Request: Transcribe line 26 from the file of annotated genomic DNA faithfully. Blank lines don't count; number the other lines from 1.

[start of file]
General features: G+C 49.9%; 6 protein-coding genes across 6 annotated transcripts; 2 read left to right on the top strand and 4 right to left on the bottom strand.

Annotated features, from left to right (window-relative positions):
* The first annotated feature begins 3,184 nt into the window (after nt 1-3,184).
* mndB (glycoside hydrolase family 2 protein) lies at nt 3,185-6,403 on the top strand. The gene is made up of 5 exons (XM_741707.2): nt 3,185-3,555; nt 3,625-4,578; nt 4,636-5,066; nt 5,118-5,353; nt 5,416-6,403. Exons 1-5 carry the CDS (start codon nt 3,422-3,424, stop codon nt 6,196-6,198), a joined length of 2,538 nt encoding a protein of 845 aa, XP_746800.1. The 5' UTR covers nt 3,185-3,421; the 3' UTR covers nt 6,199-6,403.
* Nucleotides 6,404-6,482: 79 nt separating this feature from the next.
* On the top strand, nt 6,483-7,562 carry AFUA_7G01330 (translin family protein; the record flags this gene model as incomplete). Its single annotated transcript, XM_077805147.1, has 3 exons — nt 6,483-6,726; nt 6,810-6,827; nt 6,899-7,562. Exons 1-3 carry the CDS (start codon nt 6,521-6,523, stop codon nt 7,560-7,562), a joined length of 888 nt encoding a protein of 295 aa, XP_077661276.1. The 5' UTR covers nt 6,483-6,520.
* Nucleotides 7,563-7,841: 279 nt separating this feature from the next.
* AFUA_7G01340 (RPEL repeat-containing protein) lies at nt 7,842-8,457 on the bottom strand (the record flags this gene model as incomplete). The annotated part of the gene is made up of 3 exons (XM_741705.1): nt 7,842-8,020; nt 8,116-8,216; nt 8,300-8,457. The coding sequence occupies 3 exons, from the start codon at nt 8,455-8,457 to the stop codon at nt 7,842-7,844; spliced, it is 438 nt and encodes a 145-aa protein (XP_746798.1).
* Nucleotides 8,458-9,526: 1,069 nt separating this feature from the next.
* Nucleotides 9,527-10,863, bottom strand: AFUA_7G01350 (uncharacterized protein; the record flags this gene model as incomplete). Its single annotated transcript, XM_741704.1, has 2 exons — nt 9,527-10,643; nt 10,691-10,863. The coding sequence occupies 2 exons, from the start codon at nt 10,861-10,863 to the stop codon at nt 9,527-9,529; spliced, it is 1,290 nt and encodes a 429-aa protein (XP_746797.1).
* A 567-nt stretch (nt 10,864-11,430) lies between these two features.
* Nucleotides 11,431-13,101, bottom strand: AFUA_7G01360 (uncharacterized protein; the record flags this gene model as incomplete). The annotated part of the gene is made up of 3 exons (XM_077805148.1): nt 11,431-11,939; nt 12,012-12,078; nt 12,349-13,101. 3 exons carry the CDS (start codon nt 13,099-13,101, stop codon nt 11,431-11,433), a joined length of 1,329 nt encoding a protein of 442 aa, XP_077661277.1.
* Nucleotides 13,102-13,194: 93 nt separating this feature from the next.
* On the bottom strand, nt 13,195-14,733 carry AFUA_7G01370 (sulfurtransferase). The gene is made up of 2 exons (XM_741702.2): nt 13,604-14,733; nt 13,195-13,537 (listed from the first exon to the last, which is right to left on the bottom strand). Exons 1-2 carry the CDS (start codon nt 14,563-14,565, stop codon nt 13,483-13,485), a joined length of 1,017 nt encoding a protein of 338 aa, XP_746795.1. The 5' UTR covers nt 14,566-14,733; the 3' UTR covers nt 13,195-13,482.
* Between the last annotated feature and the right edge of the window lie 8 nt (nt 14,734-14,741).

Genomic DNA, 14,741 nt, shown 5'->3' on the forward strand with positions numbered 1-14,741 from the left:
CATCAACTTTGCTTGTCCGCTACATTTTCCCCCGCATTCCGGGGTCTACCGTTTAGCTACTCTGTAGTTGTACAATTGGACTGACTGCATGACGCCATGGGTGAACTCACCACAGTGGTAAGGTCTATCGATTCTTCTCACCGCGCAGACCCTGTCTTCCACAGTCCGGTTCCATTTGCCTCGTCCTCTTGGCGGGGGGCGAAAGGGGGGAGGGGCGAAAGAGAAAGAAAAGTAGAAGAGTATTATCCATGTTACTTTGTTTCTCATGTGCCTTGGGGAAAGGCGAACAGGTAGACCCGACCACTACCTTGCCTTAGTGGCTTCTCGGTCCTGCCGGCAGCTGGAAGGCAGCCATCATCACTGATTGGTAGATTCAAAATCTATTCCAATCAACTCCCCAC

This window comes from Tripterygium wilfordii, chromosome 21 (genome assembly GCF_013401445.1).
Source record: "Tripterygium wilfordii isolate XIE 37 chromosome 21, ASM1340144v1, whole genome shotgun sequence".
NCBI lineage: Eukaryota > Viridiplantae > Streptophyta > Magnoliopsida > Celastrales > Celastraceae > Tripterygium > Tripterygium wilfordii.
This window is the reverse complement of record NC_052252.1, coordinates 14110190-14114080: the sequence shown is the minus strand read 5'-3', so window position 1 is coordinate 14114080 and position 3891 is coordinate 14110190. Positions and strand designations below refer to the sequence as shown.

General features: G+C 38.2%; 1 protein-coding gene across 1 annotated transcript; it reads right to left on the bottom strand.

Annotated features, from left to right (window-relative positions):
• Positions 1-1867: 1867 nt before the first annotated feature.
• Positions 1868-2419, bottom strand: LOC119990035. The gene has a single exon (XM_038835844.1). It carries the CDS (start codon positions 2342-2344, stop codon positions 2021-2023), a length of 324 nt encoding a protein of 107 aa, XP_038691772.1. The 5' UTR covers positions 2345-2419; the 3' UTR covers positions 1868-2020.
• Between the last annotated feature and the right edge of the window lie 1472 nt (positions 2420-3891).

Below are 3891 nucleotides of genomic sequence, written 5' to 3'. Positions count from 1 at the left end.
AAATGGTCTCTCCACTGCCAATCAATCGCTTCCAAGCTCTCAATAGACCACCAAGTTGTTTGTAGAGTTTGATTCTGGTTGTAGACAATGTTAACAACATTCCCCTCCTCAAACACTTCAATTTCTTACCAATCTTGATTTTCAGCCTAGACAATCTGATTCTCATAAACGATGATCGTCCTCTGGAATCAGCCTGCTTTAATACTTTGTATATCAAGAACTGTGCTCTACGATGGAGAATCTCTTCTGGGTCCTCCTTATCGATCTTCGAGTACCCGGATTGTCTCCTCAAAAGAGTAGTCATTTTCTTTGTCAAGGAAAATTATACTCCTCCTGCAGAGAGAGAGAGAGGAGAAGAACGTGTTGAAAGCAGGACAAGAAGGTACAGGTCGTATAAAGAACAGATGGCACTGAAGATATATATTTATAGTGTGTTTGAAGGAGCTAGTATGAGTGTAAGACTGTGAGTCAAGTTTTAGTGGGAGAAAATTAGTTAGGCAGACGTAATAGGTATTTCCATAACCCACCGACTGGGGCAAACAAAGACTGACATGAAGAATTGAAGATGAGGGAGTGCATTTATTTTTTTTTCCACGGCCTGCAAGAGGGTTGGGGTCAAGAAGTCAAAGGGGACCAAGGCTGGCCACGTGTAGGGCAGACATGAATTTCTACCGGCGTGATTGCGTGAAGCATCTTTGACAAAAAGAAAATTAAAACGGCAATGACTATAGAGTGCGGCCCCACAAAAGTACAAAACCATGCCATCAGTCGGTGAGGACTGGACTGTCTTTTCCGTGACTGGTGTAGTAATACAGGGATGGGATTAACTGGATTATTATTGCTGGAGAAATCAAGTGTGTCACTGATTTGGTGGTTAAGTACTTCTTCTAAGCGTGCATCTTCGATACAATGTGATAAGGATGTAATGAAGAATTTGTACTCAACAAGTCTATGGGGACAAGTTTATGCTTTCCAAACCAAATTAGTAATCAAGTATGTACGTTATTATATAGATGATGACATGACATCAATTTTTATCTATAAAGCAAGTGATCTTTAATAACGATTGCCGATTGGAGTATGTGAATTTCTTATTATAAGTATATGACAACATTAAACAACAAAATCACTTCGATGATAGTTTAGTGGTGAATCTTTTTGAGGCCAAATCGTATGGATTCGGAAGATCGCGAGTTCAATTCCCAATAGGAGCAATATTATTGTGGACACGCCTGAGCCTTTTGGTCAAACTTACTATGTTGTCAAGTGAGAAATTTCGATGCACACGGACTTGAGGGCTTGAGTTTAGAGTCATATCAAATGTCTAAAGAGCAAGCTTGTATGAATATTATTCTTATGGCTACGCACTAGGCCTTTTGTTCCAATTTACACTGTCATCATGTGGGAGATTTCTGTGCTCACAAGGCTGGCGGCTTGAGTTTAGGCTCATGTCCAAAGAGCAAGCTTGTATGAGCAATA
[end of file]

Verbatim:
• Between the last annotated feature and the right edge of the window lie 1472 nt (positions 2420-3891).